# Help understanding proof involving Maxwell equation

by U.Renko
Tags: equation, involving, maxwell, proof
 P: 57 I'm currently taking a course on mathematical methods for physics. (Like always I'm a bit confused about where exactly I should post these questions, should it go to the homework forum? ) anyway as I was reading the lecture notes I found this demonstration that if $\vec{J} = 0$ in Maxwell-Ampere's law satisfies the wave equation: $\left( \frac{1}{c^2}\frac{\partial^2}{\partial t^2} - \nabla^2 \right)\vec B = \vec 0$ : There is one small step I'm not sure why/how he did it. he took the curl of $\nabla \times\vec B$, that is, $\nabla\times\left(\nabla\times\vec B \right) = \nabla\left(\nabla\cdot\vec B\right) - \nabla^2\vec B$ then since $\nabla\cdot\vec B = 0$ and $\nabla\times\vec B = \mu_0\epsilon_0\frac{\partial\vec E}{\partial t}$ he says $\nabla\times\left(\nabla\times\vec B \right) = \nabla\left(\mu_0\epsilon_0\frac{\partial\vec E}{\partial t}\right) = \mu_0\epsilon_0\left(\nabla\times\frac{\partial\vec E}{\partial t}\right)$ so far I understand everything, but now he says: $\mu_0\epsilon_0\left(\nabla\times\frac{\partial\vec E}{\partial t}\right) = \mu_0\epsilon_0\frac{\partial\left(\nabla\times\vec E\right)}{\partial t}$ and it is this very last step that I'm not sure if it's allowed. And if is, why it is? the rest of the demonstration follows easily, supposing this last step is correct.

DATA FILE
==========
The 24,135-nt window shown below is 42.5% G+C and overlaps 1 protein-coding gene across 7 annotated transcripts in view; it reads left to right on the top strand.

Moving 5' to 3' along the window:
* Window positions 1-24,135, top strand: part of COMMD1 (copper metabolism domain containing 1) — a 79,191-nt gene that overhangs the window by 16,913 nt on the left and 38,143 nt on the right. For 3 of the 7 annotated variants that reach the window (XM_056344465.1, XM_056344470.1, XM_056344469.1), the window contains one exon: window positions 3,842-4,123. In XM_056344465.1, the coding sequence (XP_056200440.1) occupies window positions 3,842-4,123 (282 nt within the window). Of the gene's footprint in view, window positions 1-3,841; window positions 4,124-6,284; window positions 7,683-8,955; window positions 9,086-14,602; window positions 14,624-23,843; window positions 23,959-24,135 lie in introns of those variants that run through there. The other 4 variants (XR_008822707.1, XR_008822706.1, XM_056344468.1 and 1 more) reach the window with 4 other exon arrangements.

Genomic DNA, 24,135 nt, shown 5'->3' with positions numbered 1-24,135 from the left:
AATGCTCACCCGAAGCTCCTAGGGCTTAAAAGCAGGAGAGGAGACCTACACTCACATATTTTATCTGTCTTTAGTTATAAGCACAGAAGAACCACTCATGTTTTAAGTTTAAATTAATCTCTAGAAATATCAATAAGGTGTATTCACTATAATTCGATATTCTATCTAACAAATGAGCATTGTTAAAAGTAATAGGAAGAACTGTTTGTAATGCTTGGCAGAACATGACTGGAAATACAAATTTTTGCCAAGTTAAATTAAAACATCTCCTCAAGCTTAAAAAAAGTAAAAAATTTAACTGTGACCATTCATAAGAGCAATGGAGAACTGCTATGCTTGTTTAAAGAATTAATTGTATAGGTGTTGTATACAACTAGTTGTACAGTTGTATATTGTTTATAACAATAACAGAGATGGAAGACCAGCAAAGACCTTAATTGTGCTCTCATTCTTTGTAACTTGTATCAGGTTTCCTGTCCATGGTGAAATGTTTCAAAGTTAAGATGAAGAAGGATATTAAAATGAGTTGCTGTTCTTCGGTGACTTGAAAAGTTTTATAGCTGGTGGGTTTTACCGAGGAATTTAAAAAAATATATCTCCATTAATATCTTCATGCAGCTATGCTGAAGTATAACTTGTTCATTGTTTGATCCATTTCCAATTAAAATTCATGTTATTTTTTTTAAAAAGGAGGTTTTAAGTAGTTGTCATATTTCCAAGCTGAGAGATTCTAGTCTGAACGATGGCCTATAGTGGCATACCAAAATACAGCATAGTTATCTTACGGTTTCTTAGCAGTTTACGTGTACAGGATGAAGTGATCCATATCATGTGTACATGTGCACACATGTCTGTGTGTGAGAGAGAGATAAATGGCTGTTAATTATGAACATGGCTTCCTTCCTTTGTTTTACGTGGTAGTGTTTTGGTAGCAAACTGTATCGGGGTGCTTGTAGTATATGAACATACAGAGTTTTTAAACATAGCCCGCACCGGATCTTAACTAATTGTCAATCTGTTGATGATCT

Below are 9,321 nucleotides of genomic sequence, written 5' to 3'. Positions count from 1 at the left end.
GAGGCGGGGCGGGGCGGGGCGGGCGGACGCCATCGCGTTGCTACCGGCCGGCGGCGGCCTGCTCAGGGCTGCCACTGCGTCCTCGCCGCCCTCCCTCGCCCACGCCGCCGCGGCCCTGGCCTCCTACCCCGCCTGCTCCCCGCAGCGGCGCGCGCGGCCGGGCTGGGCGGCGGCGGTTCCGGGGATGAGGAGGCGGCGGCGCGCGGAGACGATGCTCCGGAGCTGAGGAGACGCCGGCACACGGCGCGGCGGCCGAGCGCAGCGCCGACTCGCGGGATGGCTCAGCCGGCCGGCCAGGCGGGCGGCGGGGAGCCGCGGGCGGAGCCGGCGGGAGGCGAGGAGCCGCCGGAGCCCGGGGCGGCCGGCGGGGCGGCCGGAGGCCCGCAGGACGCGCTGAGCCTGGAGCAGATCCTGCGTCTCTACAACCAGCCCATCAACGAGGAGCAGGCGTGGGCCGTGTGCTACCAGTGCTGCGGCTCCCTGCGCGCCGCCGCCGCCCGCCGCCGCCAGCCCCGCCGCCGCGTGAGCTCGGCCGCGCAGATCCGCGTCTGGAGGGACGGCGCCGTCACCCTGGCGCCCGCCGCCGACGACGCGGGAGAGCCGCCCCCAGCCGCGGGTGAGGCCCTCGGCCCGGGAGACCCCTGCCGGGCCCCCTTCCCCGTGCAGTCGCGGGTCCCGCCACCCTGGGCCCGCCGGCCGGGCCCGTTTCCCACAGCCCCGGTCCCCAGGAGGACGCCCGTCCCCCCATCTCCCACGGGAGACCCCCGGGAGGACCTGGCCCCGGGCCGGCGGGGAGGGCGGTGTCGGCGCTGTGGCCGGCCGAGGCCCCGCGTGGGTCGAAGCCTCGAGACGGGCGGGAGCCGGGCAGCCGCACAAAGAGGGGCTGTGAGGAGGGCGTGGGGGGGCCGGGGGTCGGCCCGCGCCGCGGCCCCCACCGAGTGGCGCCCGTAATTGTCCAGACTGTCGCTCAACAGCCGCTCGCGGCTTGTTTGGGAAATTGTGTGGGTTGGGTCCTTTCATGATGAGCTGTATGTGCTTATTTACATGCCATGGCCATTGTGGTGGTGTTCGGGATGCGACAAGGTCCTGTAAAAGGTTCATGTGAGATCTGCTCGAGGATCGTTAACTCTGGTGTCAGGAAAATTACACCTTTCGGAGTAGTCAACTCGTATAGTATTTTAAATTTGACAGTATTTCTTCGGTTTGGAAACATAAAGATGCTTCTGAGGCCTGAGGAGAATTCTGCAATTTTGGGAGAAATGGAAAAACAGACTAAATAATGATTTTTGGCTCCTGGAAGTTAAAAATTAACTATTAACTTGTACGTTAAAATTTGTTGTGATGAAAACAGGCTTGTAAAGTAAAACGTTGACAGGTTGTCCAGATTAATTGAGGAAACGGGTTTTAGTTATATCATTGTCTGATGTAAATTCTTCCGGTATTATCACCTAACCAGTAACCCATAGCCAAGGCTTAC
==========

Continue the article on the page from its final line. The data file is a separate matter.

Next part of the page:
Homework Sci Advisor HW Helper Thanks P: 12,463 You missed one: $$\left( \frac{1}{c^2}\frac{\partial^2}{\partial t^2}-\nabla^2 \right)\vec B = 0\\ \implies \frac{1}{c^2}\frac{\partial^2}{\partial t^2}\vec B =\nabla^2\vec B\\ \implies \frac{1}{c^2}\frac{\partial^2}{\partial t^2}\vec B = \nabla(\nabla\cdot\vec B)-\nabla\times (\nabla\times \vec B)$$ Note: $$\nabla\cdot\vec B = 0\\ \nabla\times \vec B = \mu_0\epsilon_0\frac{\partial}{\partial t}\vec E\\ \nabla\times \vec E = -\frac{\partial}{\partial t}\vec B$$ https://www.google.co.nz/search?q=ma...hrome&ie=UTF-8